Cynthia Clampitt

Cynthia Clampitt headshot

Through the history of common crops and foods, Cynthia Clampitt weaves the stories of early America and the Midwest we know today.

Cynthia believes there are few things more rewarding in life than sharing important information with interested people. Her journey as a Road Scholar has made it possible to do exactly this all across Illinois. She enjoys sharing the excitement and sense of connection created through a shared experience, especially about food history!

Presentation 1 of 2

How Corn Changed Itself and Then Changed Everything Else

In this lecture, Cynthia Clampitt will present the history of corn and how it transformed the Americas before First Contact, how it traveled the world after First Contact, and its stunning impact on the creation of not only the historic Midwest but just about everything in it. About 10,000 years ago, a weedy grass that grew in Mexico and possessed a strange trait known as a “jumping gene” transformed itself into a larger and more useful grass—the cereal grass that we would come to know as maize and then corn.

Most textbooks only mention corn in the context of rescuing a few early settlers, but it in fact sustained the colonies and then the early United States. Corn virtually created the Midwest, a region that settled faster than any other region in history. It also created the region’s cities, especially Chicago, where everything from grain elevators, the Chicago Board of Trade, and the 1893 World’s Fair to time zones and the stockyards were made possible by the golden flood flowing into the city.

Program Logistics

The presentation takes an hour, followed by a 30-minute Q&A. This presentation requires a lectern and, in larger venues, a microphone.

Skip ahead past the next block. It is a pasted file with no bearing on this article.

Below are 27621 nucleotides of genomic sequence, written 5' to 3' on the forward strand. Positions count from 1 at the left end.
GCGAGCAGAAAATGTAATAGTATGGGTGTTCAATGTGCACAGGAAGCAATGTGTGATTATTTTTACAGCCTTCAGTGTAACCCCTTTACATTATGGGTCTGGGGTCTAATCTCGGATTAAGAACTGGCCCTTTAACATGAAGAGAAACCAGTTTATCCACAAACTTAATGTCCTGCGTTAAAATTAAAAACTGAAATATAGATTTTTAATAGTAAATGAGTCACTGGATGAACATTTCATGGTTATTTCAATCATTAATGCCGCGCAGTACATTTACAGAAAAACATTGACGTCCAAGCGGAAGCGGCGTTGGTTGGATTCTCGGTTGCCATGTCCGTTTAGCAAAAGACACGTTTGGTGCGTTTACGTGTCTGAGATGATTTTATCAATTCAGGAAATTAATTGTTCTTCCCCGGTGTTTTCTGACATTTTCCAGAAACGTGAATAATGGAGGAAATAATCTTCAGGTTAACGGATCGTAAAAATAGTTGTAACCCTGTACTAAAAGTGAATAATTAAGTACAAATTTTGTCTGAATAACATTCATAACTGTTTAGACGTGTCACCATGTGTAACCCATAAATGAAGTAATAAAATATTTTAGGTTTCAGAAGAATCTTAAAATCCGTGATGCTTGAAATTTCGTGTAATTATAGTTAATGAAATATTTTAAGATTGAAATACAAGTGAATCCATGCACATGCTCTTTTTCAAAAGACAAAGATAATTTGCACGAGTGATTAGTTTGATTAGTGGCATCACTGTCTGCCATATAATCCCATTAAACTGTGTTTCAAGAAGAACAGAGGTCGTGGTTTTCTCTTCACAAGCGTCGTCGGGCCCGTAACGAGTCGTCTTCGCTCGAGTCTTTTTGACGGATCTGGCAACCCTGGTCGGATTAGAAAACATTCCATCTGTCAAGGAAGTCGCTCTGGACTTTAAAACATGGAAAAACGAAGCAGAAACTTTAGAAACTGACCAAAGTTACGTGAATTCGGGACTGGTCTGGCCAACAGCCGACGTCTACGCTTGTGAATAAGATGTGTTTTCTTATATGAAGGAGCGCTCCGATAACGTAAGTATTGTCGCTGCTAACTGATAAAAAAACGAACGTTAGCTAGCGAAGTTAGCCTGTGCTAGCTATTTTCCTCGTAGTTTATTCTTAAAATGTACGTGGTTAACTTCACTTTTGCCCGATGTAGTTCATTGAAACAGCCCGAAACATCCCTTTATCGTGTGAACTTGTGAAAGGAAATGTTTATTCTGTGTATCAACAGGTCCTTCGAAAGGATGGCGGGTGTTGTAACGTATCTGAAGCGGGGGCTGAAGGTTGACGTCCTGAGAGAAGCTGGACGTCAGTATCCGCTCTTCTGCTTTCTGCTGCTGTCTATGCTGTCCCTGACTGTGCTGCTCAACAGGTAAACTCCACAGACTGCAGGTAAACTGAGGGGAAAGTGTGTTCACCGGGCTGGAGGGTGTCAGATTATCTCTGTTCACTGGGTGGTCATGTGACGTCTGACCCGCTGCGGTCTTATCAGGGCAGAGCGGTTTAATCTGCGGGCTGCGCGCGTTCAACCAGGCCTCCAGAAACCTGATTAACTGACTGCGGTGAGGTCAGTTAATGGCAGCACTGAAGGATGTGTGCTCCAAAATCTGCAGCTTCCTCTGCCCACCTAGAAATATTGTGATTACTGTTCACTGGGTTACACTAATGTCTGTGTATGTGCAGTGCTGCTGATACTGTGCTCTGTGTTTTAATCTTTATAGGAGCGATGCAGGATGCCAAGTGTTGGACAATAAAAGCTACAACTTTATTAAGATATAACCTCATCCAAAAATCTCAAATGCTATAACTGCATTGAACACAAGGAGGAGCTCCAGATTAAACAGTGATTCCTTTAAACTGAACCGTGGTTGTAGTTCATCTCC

Presentation 2 of 2

Wild Boar to Baconfest: Pigs in History and Popular Culture

This eclectic presentation will map out my own journey as an Asian American and immigrant storyteller and delineate how my personal stories reflect and mirror urgent social concerns of our In this lecture, Cynthia Clampitt presents the history of pigs and pork to examine the impact these animals had worldwide. Clampitt will focus on the Midwest, including why poet Carl Sandburg would call Chicago “Hog Butcher for the World.”

Pigs were the first food animals to be domesticated, so their history with humans dates back more than 12,000 years. However, antiquity is just one of the reasons why pork is the most eaten meat in the world. This odd, paradoxical animal offers a great range of advantages when it comes to feeding large populations—especially urban populations—though, historically, it has also offered several disadvantages. Once pigs were introduced to the Americas, they became an almost instant success, raised by settlers but also valued by Native Americans. As the Midwest opened, pigs moved west and numbers grew rapidly. From Cincinnati, known in the early 1800s as Porkoplis, the center of pork culture moved to Chicago.

Pigs offer culinary delight and potential medical advances, but also create some challenges. Join Clampitt in exploring the topic of pigs, which is as far-ranging as pigs themselves.

Program Logistics

The presentation takes an hour, followed by a 30-minute Q&A. This presentation requires a lectern and, in larger venues, a microphone.


Cynthia Clampitt has been writing and talking about food history for thirty years and has authored two books of food history.

Cynthia has pursued her love of culture, history, and food in thirty-seven countries on six continents, but has in recent years increasingly focused on the American Midwest. She has written textbooks for every major educational publisher in the U.S., including the Colonial Williamsburg Foundation and National Geographic Learning. Cynthia is a member of the Culinary Historians of Chicago, the Society of Women Geographers, the Agricultural History Society, and the Midwestern History Association.

Book this Road Scholar

Follow the steps below to book a presentation.
  1. Contact Cynthia to schedule a date and time via email at or phone at (847) 537-7915.
  2. Once you and Cynthia have agreed upon a date and time, complete the online Road Scholars Host Organization application.
Contact Us

Fairouz AbuGhazaleh
Director of Statewide Programs